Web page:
This post gives another look at the locally path-connected coreflection that I’ve found quite interesting and useful. For the previous posts see Part I and Part II. In this post, we’ll be motivated by the following two basic observations.
Lemma 1: The topological sum of a family of locally path-connected spaces is locally path-connected.
Lemma 2: The quotient of a locally path-connected space is locally path-connected.
Proof. Let be a quotient map where is locally path-connected. Let be an open set in and be a non-empty path-component of . It suffices to check that is open in . Since is quotient, we need to check that is open in . If , then there is an open, path connected neighborhood such that . We claim that . Let and be a path from to . Then is a path from to . Since is the path component of in , the path must have image entirely in . Thus has image in . In particular, .
denotes the usual category of topological spaces and continuous functions. Here is an important definition from Categorical Topology.
Definition 3: Let be a subcategory of . The coreflective hull of is the full subcategory of consisting of all spaces which are the quotient of a topological sum (i.e. disjoint union) of spaces in .
Certainly . Moreover, the coreflective hull is the category “generated” by the collection of spaces in the following sense: the inclusion has a right adjoint (called a coreflection) . In particular, is the space with the same underlying set as but a set is open if and only if is open in for every map where . In short, has the final topology with respect to the collection of all maps from spaces in to .
In the case when is the category of locally path-connected spaces, it follows from Lemmas 1 and 2 that is it’s own coreflective hull. Thus the locally path-connected coreflection discussed in depth in previous posts (Part I and Part II) is precisely the right adjoint. The reason for singling out among other coreflective subcategories of spaces is that (1) local path-connectivity is important in (particularly wild) algebraic topology and (2) the functor has a remarkably simple description: the topology of is generated by the path-components of the open sets of .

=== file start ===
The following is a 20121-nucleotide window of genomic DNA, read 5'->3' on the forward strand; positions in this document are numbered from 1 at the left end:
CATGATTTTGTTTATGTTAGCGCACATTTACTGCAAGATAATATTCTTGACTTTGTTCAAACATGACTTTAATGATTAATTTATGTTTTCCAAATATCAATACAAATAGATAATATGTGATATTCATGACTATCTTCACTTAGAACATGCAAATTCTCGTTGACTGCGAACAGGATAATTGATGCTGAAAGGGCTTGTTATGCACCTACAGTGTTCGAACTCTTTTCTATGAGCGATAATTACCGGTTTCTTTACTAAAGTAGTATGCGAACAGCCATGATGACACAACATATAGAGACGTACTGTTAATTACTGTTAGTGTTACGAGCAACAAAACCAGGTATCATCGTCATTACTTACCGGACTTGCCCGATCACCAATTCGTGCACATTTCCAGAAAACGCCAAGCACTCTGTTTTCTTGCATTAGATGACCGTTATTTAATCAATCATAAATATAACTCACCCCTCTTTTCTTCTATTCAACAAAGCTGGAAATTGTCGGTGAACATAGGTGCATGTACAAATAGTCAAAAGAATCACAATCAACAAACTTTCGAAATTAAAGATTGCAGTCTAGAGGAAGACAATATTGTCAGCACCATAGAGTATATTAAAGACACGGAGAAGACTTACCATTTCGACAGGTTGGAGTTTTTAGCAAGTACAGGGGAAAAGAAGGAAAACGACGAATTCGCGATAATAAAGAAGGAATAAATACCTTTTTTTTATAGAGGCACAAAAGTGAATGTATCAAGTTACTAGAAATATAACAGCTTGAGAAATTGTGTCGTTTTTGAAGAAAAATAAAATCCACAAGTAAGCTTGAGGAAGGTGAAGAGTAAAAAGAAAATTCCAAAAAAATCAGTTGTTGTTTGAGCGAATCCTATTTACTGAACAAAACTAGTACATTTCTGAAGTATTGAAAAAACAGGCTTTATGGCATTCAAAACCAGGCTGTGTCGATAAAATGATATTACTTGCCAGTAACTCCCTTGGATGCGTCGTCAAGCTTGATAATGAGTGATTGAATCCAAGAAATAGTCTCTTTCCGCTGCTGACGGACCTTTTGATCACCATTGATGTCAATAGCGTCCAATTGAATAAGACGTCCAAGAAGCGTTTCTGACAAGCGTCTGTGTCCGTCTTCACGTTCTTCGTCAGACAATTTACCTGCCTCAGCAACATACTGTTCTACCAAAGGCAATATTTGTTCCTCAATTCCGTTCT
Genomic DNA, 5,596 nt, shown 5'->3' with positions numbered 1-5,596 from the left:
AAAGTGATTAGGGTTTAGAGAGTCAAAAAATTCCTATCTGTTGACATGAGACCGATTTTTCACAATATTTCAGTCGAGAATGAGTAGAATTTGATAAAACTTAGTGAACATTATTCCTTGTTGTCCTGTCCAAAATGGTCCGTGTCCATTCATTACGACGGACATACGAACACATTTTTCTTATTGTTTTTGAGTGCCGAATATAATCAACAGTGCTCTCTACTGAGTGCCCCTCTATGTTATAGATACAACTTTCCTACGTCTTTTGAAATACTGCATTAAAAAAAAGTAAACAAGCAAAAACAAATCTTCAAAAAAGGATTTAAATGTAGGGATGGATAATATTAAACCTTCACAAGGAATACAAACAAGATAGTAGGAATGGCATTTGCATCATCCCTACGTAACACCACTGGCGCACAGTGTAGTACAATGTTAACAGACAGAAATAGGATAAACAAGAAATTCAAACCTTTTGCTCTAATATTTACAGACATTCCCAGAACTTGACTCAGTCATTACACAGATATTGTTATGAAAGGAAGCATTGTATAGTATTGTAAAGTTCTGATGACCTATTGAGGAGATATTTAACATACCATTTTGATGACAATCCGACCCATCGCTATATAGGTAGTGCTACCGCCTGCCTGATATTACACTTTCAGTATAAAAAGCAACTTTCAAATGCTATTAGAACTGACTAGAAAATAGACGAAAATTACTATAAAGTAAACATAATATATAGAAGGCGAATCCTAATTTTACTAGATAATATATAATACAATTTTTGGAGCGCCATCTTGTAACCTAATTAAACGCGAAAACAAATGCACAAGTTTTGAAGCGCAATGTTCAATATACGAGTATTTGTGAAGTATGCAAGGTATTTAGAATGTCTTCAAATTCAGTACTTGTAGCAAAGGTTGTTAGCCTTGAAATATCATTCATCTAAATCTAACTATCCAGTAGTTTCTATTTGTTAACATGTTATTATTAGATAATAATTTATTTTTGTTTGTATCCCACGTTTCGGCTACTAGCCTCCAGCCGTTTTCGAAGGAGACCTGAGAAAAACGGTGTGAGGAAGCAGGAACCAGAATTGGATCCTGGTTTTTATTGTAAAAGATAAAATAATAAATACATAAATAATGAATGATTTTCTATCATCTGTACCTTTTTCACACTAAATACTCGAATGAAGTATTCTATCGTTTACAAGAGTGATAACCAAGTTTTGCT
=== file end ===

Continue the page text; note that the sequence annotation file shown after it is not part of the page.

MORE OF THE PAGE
It turns out there is an even simpler way to generate as a coreflective subcategory. I first learned about the following general construction from some fantastic unpublished notes  of Jerzy Dydak.
Definition 4: Let be a directed set. The directed wedge of a collection of spaces indexed by is the wedge sum (given by identifying the basepoints to a single point ) with the following topology: A set is open if and only if
- is open in for every .
- if , then there is a such that for all .
In particular if is the unit interval for every , then is the -arc-hedgehog.
Example 5: If is the natural numbers, then the -arc hedgehog space is the space of a sequence of shrinking intervals joined at a point.
In the case that and is the unit circle. The directed wedge is the earring space.
Lemma 6: If is a collection of path-connected and locally path-connected spaces, then is path-connected and locally path-connected.
In particular, arc-hedgehogs are path-connected and locally-path connected.
Theorem 7: Let be the subcategory of all -arc hedgehogs. Then .
Proof. Since every arc-hedgehog is locally path-connected, have and thus . For the other inclusion, suppose is locally path-connected. Suppose . Clearly if is open, then is open in for every map . For the converse, suppose is not open. There exists a point such that for every path-connected neighborhood of , there is a point . Let be the directed set of path-connected neighborhoods of . For each , find a path from to . Define a map so that the restriction to the -th arc is the path . It is easy to see that is continuous based on how we defined the topology of . Since , we have , however, if denotes the end of the -th arc , then . Thus for all . It follows that cannot be open since is a net in converging to the joining point .
Thus the topology of a locally path-connected space is entirely determined by maps from arc-hedgehog spaces. Notice that if is first countable, then we only need to use the -arc hedgehog .
 Dydak, J. Coverings and fundamental groups: a new approach. Preprint. arXiv:1108.3253